"In-game darts, we're still doing e-sports [which] caught on quite well. Now we're doing Chinese Taipei basketball and baseball," said Johnny Avello, Draftkings director of race and sports operations. "It's not what everybody's used to, but it's something until we can get back to normal."
But nearly two months later there's still no indication of when things could return to "normal."
"If you told me that we would have been over a month-and-a-half into it I would've told ya, '[If] I had to make an over-under on that, I would have said probably under.' But as it evolved, we see it was much more severe than we all thought," Avello said.
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The impact of American sports leagues suspending their seasons has been dramatic. According to Sports Illustrated's Inside Gambling, Las Vegas sports betting dropped 76 percent in March,
While ping-pong and third-tier soccer might offer some bettors the chance to get their fix, for professional gamblers like Sevransky who rely on the sports market to make a living, their eyes are set on the fall.
"Make no mistake about it, football is king and the NFL is the king of the kings. If NFL does not come back for betting action this Fall, I can't imagine what the books are going to look like," Sevransky said, adding that "a lot of sports betters are going to have to make some hard choices."
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Sportsbooks have already missed out on the NCAA basketball tournament, which brought in nearly $500 million in bets and over $35 million in winnings for Nevada sportsbooks, according to the Las Vegas Review-Journal.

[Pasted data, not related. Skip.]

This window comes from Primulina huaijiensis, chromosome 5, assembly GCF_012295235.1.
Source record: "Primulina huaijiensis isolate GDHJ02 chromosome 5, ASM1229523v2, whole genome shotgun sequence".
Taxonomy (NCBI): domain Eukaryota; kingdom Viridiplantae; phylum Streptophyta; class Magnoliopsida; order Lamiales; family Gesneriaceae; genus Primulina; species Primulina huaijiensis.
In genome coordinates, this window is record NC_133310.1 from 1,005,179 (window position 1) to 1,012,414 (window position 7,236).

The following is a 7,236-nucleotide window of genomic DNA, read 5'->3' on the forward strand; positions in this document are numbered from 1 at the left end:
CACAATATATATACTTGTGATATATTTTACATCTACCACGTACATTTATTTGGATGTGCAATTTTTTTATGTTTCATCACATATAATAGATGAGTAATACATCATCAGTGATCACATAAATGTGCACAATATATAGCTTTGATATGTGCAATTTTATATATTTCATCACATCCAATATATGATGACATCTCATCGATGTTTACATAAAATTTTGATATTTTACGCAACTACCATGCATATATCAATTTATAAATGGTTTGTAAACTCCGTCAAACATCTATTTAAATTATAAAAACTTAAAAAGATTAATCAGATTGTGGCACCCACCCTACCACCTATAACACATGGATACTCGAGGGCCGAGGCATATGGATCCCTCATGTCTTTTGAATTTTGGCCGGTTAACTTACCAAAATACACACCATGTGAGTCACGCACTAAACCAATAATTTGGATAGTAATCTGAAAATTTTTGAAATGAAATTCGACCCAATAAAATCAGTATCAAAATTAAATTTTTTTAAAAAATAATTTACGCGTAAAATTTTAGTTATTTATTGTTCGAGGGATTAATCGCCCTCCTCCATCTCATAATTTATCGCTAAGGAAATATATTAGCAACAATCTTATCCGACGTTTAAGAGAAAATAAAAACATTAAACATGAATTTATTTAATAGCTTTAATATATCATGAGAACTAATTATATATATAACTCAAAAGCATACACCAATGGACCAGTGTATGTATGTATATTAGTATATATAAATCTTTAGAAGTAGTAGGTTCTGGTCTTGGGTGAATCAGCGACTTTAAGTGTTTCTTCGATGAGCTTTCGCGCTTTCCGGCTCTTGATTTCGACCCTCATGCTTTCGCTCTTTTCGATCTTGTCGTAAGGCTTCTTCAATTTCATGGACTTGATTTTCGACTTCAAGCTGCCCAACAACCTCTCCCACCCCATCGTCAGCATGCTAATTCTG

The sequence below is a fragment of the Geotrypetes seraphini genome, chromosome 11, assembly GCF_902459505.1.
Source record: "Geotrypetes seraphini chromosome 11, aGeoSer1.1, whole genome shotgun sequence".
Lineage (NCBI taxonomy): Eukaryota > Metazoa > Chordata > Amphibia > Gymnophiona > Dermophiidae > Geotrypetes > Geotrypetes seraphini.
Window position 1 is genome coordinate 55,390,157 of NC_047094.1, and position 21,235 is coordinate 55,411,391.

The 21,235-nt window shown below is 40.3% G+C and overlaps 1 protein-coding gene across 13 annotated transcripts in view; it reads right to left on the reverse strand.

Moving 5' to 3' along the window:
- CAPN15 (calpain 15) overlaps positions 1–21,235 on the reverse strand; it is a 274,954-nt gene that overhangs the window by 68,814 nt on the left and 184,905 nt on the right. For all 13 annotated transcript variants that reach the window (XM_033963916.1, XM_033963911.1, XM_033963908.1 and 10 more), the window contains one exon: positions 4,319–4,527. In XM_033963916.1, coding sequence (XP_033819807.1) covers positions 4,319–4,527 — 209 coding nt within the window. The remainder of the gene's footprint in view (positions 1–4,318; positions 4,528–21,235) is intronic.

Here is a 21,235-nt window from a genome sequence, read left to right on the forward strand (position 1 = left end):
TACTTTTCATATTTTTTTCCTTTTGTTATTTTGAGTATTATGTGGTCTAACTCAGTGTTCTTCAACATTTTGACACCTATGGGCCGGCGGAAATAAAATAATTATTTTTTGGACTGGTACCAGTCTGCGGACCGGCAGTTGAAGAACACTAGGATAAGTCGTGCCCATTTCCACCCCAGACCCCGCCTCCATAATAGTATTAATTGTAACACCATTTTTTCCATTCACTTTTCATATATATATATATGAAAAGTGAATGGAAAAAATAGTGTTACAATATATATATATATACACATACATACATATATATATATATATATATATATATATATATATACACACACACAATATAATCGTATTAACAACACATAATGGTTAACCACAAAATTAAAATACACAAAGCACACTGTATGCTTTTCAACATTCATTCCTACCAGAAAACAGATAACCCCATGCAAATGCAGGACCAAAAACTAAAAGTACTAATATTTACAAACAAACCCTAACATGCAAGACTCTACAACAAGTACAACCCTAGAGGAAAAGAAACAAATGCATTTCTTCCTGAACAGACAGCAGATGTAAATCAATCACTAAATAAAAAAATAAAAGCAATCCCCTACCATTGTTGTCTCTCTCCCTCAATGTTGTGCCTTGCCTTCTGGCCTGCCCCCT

But the real prize is football, which accounts for a significant portion of the handles for sportsbooks. If come September and there is no football, the industry could be facing an "existential crisis," said Hill.
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"Football in general probably writes about 50 percent of your business, if not more than 50 to 60 percent," Avello told Fox News. "And then college football writes for 40 percent of that, so those two sports alone kind of drive the business."
Bookmakers and bettors are optimistic that the football season will start in the fall, albeit with precautionary measures like playing in empty stadiums, which would eliminate home-field advantage and create yet another variable for sports bettors.
"I'm confident we're going to see some type of NFL in the fall. I really am. Whether it's NFL and empty stadiums, as it's likely to be, that league is too big to shut down," Sevransky said, adding that he wouldn't be surprised to see the NBA, MLB, and NHL all try to get going again as the country starts to reopen in summer and spring months.
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There's also optimism heading into May and June, as the UFC, PGA Tour, NASCAR, and German soccer's Bundesliga all plan to resume in some form.
"We're starting to see signs here and there, some positive signs that we haven't seen over the last couple weeks. But I still believe it's somewhat tentative," said Kornegay, who underscored the need for testing and treatment to offer "some level of comfort to restart some sports."
As for when fans can once again fill a stadium, that's anyone's bet.